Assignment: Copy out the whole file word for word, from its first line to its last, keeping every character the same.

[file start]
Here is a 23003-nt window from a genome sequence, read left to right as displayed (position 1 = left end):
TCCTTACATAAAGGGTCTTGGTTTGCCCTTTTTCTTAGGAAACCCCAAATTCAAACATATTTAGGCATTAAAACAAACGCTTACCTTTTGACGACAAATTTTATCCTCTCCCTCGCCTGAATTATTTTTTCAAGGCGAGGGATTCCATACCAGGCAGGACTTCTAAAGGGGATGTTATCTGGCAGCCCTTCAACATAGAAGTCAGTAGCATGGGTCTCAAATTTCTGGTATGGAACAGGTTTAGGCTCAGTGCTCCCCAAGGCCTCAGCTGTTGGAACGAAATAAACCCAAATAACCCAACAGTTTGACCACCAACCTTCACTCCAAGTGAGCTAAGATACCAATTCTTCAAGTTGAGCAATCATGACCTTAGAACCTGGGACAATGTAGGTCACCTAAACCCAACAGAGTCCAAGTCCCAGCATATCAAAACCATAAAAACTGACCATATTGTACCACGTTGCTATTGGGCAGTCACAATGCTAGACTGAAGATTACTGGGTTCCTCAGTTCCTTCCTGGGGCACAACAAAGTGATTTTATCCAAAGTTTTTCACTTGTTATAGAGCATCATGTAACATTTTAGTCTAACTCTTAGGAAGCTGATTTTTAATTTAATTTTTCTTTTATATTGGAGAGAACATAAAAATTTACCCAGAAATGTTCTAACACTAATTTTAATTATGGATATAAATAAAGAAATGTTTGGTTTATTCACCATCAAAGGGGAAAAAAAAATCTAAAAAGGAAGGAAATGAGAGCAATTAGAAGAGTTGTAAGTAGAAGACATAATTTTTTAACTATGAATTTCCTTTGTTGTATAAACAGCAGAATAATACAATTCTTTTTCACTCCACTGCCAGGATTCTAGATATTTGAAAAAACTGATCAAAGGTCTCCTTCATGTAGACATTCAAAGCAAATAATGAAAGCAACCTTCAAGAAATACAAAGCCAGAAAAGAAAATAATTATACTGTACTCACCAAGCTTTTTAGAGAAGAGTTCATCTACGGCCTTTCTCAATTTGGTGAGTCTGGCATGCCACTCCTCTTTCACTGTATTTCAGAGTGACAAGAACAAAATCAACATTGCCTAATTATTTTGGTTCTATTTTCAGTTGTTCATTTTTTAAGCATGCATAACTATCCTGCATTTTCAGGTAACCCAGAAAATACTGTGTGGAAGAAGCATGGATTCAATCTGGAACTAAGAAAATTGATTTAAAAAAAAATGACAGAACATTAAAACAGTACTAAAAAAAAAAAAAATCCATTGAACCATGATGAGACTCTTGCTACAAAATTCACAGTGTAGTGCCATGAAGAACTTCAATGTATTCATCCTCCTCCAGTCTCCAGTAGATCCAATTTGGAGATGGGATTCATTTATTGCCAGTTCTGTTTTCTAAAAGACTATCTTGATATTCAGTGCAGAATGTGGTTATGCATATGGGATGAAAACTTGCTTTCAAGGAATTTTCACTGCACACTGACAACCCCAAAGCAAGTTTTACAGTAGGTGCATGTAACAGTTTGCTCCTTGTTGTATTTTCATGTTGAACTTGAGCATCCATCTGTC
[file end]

Here is a 23003-nt window from a genome sequence, read left to right as displayed (position 1 = left end):
TCCTTACATAAAGGGTCTTGGTTTGCCCTTTTTCTTAGGAAACCCCAAATTCAAACATATTTAGGCATTAAAACAAACGCTTACCTTTTGACGACAAATTTTATCCTCTCCCTCGCCTGAATTATTTTTTCAAGGCGAGGGATTCCATACCAGGCAGGACTTCTAAAGGGGATGTTATCTGGCAGCCCTTCAACATAGAAGTCAGTAGCATGGGTCTCAAATTTCTGGTATGGAACAGGTTTAGGCTCAGTGCTCCCCAAGGCCTCAGCTGTTGGAACGAAATAAACCCAAATAACCCAACAGTTTGACCACCAACCTTCACTCCAAGTGAGCTAAGATACCAATTCTTCAAGTTGAGCAATCATGACCTTAGAACCTGGGACAATGTAGGTCACCTAAACCCAACAGAGTCCAAGTCCCAGCATATCAAAACCATAAAAACTGACCATATTGTACCACGTTGCTATTGGGCAGTCACAATGCTAGACTGAAGATTACTGGGTTCCTCAGTTCCTTCCTGGGGCACAACAAAGTGATTTTATCCAAAGTTTTTCACTTGTTATAGAGCATCATGTAACATTTTAGTCTAACTCTTAGGAAGCTGATTTTTAATTTAATTTTTCTTTTATATTGGAGAGAACATAAAAATTTACCCAGAAATGTTCTAACACTAATTTTAATTATGGATATAAATAAAGAAATGTTTGGTTTATTCACCATCAAAGGGGAAAAAAAAATCTAAAAAGGAAGGAAATGAGAGCAATTAGAAGAGTTGTAAGTAGAAGACATAATTTTTTAACTATGAATTTCCTTTGTTGTATAAACAGCAGAATAATACAATTCTTTTTCACTCCACTGCCAGGATTCTAGATATTTGAAAAAACTGATCAAAGGTCTCCTTCATGTAGACATTCAAAGCAAATAATGAAAGCAACCTTCAAGAAATACAAAGCCAGAAAAGAAAATAATTATACTGTACTCACCAAGCTTTTTAGAGAAGAGTTCATCTACGGCCTTTCTCAATTTGGTGAGTCTGGCATGCCACTCCTCTTTCACTGTATTTCAGAGTGACAAGAACAAAATCAACATTGCCTAATTATTTTGGTTCTATTTTCAGTTGTTCATTTTTTAAGCATGCATAACTATCCTGCATTTTCAGGTAACCCAGAAAATACTGTGTGGAAGAAGCATGGATTCAATCTGGAACTAAGAAAATTGATTTAAAAAAAAATGACAGAACATTAAAACAGTACTAAAAAAAAAAAAAATCCATTGAACCATGATGAGACTCTTGCTACAAAATTCACAGTGTAGTGCCATGAAGAACTTCAATGTATTCATCCTCCTCCAGTCTCCAGTAGATCCAATTTGGAGATGGGATTCATTTATTGCCAGTTCTGTTTTCTAAAAGACTATCTTGATATTCAGTGCAGAATGTGGTTATGCATATGGGATGAAAACTTGCTTTCAAGGAATTTTCACTGCACACTGACAACCCCAAAGCAAGTTTTACAGTAGGTGCATGTAACAGTTTGCTCCTTGTTGTATTTTCATGTTGAACTTGAGCATCCATCTGTC